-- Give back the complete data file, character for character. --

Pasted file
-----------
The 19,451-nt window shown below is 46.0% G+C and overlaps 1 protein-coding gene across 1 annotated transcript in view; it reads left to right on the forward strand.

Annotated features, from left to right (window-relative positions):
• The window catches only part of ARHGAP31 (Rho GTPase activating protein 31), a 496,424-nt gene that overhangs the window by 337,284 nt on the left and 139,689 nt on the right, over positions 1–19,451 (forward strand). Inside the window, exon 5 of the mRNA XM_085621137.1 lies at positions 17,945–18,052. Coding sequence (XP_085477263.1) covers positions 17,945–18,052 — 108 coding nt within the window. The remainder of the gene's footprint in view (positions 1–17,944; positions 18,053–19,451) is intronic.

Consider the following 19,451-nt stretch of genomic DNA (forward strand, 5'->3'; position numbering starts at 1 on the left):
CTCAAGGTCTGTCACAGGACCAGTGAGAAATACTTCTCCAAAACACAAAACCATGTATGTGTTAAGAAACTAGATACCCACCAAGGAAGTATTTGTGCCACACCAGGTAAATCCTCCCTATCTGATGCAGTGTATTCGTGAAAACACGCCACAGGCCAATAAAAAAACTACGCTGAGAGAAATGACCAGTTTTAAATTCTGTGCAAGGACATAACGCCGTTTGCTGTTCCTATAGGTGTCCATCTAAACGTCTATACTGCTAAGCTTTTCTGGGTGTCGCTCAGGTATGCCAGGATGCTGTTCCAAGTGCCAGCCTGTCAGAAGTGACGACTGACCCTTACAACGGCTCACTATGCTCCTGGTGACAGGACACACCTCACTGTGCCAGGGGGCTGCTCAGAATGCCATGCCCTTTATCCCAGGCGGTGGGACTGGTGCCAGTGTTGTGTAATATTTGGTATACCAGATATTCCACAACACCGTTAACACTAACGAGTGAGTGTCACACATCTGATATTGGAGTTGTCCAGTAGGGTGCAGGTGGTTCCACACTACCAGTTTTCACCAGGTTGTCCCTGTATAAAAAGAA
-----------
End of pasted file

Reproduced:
The 19,451-nt window shown below is 46.0% G+C and overlaps 1 protein-coding gene across 1 annotated transcript in view; it reads left to right on the forward strand.

Annotated features, from left to right (window-relative positions):
• The window catches only part of ARHGAP31 (Rho GTPase activating protein 31), a 496,424-nt gene that overhangs the window by 337,284 nt on the left and 139,689 nt on the right, over positions 1–19,451 (forward strand). Inside the window, exon 5 of the mRNA XM_085621137.1 lies at positions 17,945–18,052. Coding sequence (XP_085477263.1) covers positions 17,945–18,052 — 108 coding nt within the window. The remainder of the gene's footprint in view (positions 1–17,944; positions 18,053–19,451) is intronic.

Consider the following 19,451-nt stretch of genomic DNA (forward strand, 5'->3'; position numbering starts at 1 on the left):
CTCAAGGTCTGTCACAGGACCAGTGAGAAATACTTCTCCAAAACACAAAACCATGTATGTGTTAAGAAACTAGATACCCACCAAGGAAGTATTTGTGCCACACCAGGTAAATCCTCCCTATCTGATGCAGTGTATTCGTGAAAACACGCCACAGGCCAATAAAAAAACTACGCTGAGAGAAATGACCAGTTTTAAATTCTGTGCAAGGACATAACGCCGTTTGCTGTTCCTATAGGTGTCCATCTAAACGTCTATACTGCTAAGCTTTTCTGGGTGTCGCTCAGGTATGCCAGGATGCTGTTCCAAGTGCCAGCCTGTCAGAAGTGACGACTGACCCTTACAACGGCTCACTATGCTCCTGGTGACAGGACACACCTCACTGTGCCAGGGGGCTGCTCAGAATGCCATGCCCTTTATCCCAGGCGGTGGGACTGGTGCCAGTGTTGTGTAATATTTGGTATACCAGATATTCCACAACACCGTTAACACTAACGAGTGAGTGTCACACATCTGATATTGGAGTTGTCCAGTAGGGTGCAGGTGGTTCCACACTACCAGTTTTCACCAGGTTGTCCCTGTATAAAAAGAA